Indigenous Services

Celebrating and honouring our shared history.

It's important for all Canadians to learn the true history of Indigenous peoples. Libraries have a big role to play in helping our communities heal by providing resources about Truth and Reconciliation, as outlined in the Calls to Action and White Goose Flying Report.

You can start your own learning journey with Library resources.

Learn more about Truth and Reconciliation

Acknowledging the importance of the land

What is a land acknowledgment? Children, caregivers, and educators can find out by practicing this simple statement, including gestures.

Learn the Treaty 7 Land Acknowledgment

Indigenous languages books added to our permanent collection

Indigenous languages have long been underrepresented in literature. In 2019, the Library worked with aspiring Treaty 7 writers and illustrators to help them create children's books in their traditional languages.

Learn about the Treaty 7 Language Books collection

Experience Indigenous Placemaking at seven locations

View both traditional and contemporary art installations by Indigenous artists at Central, Crowfoot,  Forest Lawn, Saddletowne, Seton, Signal Hill, and Shawnessy libraries. Supported by Suncor Energy Foundation.

View Indigenous Placemaking

Learn the original languages of this land

Visit the Indigenous Languages Resource Centre on Level 4 at Central Library to meet with Elders, share stories under a night sky installation, view traditional items, and learn Treaty 7 languages. Check out our virtual resource centre to find helpful videos and apps to help you in your language learning.

Get started

Learn more about the Caretakers of the Land

Caretakers of the Land is a virtual program for grades K – 6. In this program, Elders, knowledge keepers, authors, illustrators, performers, and Library staff share the diverse perspectives and ways of knowing of First Nations, Métis and Inuit people living in Alberta.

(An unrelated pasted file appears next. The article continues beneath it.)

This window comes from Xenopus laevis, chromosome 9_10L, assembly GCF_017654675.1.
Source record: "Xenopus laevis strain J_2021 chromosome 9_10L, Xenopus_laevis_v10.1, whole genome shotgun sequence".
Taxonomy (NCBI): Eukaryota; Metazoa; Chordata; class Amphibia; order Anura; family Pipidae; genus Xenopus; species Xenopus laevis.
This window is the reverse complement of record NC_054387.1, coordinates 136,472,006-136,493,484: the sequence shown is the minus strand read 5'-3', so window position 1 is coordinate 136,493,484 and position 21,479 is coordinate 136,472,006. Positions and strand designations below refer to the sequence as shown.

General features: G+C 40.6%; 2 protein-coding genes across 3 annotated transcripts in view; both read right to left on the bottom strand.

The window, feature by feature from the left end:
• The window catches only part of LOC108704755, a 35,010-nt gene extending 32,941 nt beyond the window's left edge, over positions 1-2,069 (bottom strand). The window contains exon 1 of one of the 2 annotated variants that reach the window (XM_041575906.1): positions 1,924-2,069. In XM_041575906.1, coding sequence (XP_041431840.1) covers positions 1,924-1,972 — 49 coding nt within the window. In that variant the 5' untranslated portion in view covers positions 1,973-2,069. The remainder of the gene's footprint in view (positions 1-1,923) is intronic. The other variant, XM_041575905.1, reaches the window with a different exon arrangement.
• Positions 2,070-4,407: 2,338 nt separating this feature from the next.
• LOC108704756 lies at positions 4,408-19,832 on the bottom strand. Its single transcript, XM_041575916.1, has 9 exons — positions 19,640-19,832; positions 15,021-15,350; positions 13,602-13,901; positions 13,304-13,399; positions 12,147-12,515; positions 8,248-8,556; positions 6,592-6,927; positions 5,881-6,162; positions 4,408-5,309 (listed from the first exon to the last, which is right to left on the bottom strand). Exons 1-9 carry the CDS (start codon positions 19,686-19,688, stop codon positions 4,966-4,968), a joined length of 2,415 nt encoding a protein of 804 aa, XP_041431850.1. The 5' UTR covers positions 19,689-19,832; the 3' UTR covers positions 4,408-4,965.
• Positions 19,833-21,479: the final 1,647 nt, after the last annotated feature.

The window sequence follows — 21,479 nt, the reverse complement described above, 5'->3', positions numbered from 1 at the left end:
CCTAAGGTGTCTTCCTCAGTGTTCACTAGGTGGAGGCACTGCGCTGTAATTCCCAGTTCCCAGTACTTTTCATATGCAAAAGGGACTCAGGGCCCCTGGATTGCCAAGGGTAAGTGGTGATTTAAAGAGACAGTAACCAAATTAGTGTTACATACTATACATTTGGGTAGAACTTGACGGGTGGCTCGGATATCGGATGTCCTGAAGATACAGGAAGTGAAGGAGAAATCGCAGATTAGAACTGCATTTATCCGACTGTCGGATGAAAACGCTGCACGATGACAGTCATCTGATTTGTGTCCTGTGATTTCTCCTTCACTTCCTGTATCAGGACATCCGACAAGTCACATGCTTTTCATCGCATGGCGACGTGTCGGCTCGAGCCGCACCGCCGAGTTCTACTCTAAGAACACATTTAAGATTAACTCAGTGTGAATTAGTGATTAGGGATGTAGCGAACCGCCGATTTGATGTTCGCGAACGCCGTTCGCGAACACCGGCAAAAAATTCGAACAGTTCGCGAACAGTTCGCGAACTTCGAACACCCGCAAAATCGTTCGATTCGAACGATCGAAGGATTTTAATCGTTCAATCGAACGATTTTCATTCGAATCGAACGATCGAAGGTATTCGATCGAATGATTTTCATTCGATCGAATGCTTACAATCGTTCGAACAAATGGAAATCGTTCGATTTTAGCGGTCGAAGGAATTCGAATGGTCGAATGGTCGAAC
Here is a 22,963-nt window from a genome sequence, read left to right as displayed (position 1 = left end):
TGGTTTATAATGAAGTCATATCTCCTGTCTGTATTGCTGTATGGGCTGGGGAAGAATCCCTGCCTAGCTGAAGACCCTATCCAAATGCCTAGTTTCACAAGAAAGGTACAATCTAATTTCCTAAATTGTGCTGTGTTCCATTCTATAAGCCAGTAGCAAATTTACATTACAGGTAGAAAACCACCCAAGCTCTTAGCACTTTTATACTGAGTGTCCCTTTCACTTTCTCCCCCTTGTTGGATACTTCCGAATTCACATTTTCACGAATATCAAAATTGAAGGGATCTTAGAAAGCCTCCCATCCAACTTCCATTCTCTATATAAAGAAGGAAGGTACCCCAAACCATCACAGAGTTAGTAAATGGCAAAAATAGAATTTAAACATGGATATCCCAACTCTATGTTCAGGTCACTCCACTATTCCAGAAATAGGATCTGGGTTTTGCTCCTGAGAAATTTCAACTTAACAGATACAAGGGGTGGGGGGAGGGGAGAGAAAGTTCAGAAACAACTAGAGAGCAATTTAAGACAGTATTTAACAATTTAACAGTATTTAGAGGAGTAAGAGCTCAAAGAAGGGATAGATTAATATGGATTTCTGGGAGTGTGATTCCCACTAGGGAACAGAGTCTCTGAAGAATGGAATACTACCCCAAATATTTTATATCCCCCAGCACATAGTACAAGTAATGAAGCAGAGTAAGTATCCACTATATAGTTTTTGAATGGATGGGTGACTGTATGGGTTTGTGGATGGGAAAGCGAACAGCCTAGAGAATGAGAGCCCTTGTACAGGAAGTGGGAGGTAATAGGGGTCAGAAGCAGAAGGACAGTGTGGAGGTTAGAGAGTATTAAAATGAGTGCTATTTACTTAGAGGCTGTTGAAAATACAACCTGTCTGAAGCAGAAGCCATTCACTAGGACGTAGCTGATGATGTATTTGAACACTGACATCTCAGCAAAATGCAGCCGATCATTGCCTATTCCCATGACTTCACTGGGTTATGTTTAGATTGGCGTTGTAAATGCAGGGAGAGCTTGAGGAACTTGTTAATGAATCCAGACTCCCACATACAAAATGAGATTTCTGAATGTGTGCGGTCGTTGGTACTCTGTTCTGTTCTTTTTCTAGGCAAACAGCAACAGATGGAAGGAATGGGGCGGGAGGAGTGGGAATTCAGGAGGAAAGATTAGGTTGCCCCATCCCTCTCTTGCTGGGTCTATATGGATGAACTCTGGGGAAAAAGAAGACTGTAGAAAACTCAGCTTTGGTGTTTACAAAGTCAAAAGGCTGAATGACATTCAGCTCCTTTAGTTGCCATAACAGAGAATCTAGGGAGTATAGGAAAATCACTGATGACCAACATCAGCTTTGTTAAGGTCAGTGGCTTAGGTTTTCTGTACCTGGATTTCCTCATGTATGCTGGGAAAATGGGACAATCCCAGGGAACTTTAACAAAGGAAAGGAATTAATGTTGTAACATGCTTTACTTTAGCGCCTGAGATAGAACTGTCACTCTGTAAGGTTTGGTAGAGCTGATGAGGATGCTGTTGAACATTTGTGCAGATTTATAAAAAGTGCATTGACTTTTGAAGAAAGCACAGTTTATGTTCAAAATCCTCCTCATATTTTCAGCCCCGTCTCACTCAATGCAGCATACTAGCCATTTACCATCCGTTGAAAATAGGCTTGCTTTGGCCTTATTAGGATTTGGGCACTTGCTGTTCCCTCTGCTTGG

Access the online toolkit

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A Library card for everyone

Your Library is committed to providing exceptional experiences to all residents of Mohkinstsis and surrounding area. For this reason, all residents of Alberta Indigenous communities and Métis settlements can receive their Library card for free, regardless of where they live.

As part of this commitment, the Library has released two limited edition Library cards featuring family photographs of Tsuut’ina artist Glenna Cardinal, who was previously denied a free Library card before they were made freely accessible to Indigenous communities across Alberta.

These cards are available to new and existing members. Ask a staff member at your Library about switching your card to this new design at no cost.

Indigenous Ambassadors at the Library

Partnership is critical to the Library’s approach to reconciliation. For opportunities to partner and collaborate, or to share ideas and suggestions, please contact the Indigenous Services team by email at

Calgary Public Library invites expressions of interest from the Indigenous community, from people who are experienced artists, performers, knowledge keepers, storytellers, presenters, crafters, and service providers.

Submit an expression of interest

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Meet with Elders from different Nations

In the Elders’ Guidance Circle, individuals, small groups, and students, can meet with Elders to explore topics relating to culture, history, and reconciliation. You can request a specific time to meet with the Elders, or drop-in to their open office hours.

The Elders’ Guidance Circle is supported by Suncor Energy Foundation with Elders’ honoraria provided by the Calgary Foundation. 

Request a meeting or see our schedule

Learn about the cultures of Treaty 6, 7, and 8

Voices of the Land is a collaboration between Indigenous communities and Library systems across Alberta. Add your own story or learn from your neighbours' with this virtual, shared learning space.

Learn more

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